IN119
Lagga - Bagga Reserve Forest


Year of compilation: 2004

Site description
Lagga-Bagga is located on the Indo-Nepal border, adjoining the famous Sukla Phanta Wildlife Sanctuary of Nepal on the northeast side. To the south and southeast, Sharda river flows in a loop around it. The forest and grasslands of Lagga-Bagga form a continuous stretch with Sukla Phanta, except for a small trench demarcating the international border. Sukla Phanta has a good population of Bengal Florican Houbaropsis bengalensis (Inskipp and Inskipp 1985). It also holds very good populations of Swamp Deer Cervus duvauceli, Hog Deer Axis porcinus, Spotted Deer Axis axis and Tiger Panthera tigris. There is regular movement of large mammals between Lagga-Bagga and Sukla-Phanta (Rahmani et al. 1987, Rahmani 1989). Rahmani and Islam (2000) analysed Indian grasslands and prioritized them on the basis of biological, socio-economic, cultural and social values, administrative importance, geographical and habitat representations. The grasslands of Lagga-Bagga were given Priority No. II. Priority No. I grasslands belong to Dudhwa, Katerniaghat and Kishanpur (all IBAs). Like in Dudwa, the grassland of Lagga-Bagga is dominated by Saccharum, Themeda and Apluda mutica.

Key biodiversity

AVIFAUNA: Being a sort of corridor between Sukla Phanta and North Pilibhit forests, Lagga-Bagga, although it is only 11 sq km, is extremely important. It has three main grasslands or Chanders which harbour Swamp Francolin Francolinus gularis. Between 1985 and 1991, three surveys were conducted to search the Bengal Florican (Rahmani et al. 1987,) but none could be located. However, in April 2002, Prakash Rao (pers. comm. 2002) saw an adult male, thus proving a long-held view that Lagga-Bagga is a potential habitat for this endangered species. More regular and detailed surveys are required to find out whether the florican permanently occupies this site.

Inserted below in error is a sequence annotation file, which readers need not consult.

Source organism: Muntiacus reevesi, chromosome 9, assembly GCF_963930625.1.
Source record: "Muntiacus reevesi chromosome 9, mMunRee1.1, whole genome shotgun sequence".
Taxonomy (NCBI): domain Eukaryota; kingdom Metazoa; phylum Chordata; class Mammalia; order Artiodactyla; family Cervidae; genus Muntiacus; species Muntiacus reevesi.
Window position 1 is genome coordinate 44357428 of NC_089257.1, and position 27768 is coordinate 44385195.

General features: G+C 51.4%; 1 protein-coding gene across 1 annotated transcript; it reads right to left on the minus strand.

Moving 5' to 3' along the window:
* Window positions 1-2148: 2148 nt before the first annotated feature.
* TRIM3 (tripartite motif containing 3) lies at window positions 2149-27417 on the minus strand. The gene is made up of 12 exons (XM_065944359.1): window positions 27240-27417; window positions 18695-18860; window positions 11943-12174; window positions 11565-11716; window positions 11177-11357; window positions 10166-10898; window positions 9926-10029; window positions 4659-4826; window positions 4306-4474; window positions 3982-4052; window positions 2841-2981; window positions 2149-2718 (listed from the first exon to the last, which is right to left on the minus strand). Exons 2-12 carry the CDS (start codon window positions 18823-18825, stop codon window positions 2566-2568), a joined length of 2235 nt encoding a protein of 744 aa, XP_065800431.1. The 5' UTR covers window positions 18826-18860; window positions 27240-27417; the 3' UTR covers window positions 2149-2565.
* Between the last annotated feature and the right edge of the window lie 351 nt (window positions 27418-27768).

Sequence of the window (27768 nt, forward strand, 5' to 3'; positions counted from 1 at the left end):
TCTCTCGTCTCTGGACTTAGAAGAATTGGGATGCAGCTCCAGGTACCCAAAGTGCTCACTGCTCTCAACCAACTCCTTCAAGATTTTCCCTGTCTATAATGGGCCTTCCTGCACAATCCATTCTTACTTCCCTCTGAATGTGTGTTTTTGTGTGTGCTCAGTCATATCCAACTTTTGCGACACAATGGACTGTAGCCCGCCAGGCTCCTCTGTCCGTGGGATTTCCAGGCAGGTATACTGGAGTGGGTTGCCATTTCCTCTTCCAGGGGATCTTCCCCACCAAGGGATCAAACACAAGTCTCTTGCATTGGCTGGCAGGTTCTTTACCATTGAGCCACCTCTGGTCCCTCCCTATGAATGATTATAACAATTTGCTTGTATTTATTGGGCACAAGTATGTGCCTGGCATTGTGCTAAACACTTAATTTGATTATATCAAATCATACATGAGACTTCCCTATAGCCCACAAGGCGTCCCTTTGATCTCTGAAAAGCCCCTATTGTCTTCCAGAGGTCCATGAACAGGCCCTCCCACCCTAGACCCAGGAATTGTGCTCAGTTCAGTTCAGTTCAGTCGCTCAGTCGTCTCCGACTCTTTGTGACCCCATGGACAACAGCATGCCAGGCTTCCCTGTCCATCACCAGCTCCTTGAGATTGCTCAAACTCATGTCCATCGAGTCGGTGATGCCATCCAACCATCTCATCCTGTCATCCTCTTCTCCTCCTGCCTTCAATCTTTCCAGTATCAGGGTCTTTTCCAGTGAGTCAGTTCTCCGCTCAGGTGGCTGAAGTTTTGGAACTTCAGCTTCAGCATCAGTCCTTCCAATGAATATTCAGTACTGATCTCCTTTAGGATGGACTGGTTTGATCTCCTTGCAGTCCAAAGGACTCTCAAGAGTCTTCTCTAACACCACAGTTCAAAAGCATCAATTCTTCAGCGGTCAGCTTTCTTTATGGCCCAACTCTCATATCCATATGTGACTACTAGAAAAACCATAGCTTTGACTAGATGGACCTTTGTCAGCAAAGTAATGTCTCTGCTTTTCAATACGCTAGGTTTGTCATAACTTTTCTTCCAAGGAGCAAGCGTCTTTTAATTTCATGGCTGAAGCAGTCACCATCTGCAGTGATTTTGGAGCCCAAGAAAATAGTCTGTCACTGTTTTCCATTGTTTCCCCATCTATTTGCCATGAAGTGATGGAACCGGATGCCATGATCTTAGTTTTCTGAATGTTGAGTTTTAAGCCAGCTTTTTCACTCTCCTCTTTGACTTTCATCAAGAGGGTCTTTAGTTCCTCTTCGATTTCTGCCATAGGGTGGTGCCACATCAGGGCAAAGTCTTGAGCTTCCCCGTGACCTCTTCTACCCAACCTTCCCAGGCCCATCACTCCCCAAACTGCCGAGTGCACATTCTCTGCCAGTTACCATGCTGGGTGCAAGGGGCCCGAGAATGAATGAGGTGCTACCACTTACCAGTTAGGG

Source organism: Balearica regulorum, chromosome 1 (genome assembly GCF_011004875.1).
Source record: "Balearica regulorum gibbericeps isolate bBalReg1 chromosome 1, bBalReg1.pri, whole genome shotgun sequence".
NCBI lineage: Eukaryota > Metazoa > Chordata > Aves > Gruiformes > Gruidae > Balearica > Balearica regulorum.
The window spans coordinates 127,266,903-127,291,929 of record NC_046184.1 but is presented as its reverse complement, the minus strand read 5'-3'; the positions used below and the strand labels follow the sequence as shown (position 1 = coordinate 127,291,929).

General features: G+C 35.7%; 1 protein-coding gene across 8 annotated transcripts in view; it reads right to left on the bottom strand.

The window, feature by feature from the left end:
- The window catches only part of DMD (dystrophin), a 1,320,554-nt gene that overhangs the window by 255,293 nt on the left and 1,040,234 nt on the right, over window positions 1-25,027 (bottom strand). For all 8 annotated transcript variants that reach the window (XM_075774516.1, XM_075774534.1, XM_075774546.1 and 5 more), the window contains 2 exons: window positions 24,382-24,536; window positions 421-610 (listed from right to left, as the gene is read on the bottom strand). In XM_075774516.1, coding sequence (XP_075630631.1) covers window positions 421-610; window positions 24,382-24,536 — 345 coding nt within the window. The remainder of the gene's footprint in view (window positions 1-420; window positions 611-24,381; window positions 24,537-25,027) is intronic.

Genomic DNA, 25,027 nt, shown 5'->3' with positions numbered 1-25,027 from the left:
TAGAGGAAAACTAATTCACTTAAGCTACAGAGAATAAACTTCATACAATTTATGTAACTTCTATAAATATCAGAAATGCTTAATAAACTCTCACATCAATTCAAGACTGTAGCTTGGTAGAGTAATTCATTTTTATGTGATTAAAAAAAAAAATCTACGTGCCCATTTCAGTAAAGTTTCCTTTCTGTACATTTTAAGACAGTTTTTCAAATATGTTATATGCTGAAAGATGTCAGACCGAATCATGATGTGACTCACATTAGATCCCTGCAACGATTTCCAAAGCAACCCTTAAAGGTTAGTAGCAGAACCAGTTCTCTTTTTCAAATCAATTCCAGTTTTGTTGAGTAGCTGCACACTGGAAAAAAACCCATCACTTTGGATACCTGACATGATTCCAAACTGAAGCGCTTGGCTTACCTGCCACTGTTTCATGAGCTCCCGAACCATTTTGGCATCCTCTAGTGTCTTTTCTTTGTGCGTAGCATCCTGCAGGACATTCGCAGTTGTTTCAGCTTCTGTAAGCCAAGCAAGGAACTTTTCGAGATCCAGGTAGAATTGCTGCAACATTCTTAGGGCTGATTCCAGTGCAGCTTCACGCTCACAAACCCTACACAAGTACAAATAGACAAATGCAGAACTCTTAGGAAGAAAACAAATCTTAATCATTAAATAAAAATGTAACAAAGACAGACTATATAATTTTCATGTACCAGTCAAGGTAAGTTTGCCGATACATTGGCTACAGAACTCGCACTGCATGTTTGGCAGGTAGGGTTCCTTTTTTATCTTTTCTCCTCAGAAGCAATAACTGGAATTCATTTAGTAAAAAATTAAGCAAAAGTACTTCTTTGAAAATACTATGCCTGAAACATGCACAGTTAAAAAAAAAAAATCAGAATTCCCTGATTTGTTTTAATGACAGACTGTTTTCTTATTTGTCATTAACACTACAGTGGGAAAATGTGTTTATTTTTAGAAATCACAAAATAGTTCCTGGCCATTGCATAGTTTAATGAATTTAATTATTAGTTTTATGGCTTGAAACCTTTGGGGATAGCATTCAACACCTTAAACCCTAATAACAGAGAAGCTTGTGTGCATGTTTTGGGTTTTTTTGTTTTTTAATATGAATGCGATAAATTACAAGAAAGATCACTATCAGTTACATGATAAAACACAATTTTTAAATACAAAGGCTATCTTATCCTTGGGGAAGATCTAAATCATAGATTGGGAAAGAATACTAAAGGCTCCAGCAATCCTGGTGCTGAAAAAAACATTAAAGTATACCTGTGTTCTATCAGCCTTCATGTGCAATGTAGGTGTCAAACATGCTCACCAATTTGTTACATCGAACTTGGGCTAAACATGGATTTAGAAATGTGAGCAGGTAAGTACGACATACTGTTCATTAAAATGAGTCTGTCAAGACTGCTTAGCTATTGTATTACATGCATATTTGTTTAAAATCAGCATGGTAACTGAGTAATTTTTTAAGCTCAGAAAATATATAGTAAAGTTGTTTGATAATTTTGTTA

OTHER KEY FAUNA: Important large mammals include Swamp Deer Cervus duvauceli, Hog Deer Axis percinus, Spotted Deer or Cheetal Axis axis and Tiger Panthera tigris. Pellets similar to those of Hispid Hare Caprolagus hispidus were seen during 1991 (A. R. Rahmani, unpublished).

Pressure/threats to key biodiversity
MAIN THREATS: Grazing; Firewood collection; Poaching across Nepal border; Forest fire.

As Lagga-Bagga remains flooded for many months, permanent agriculture is not possible, but the threat of encroachment, backed by political support, is always present. The State Forest Department had planted exotic trees in all the grasslands, but fortunately many have died out (due to flooding). There is a proposal to declare North Pilibhit Reserve Forest as a protected area (A. J. T. Johnsingh, pers. comm. 2003). Lagga-Bagga, as a corridor, would play a crucial role in the movement of animals between North Pilibhit and Sukla Phanta of Nepal.

Acknowledgements
Key contributor: Asad R. Rahmani.


Recommended citation
BirdLife International (2022) Important Bird Areas factsheet: Lagga - Bagga Reserve Forest. Downloaded from http://www.birdlife.org on 26/06/2022.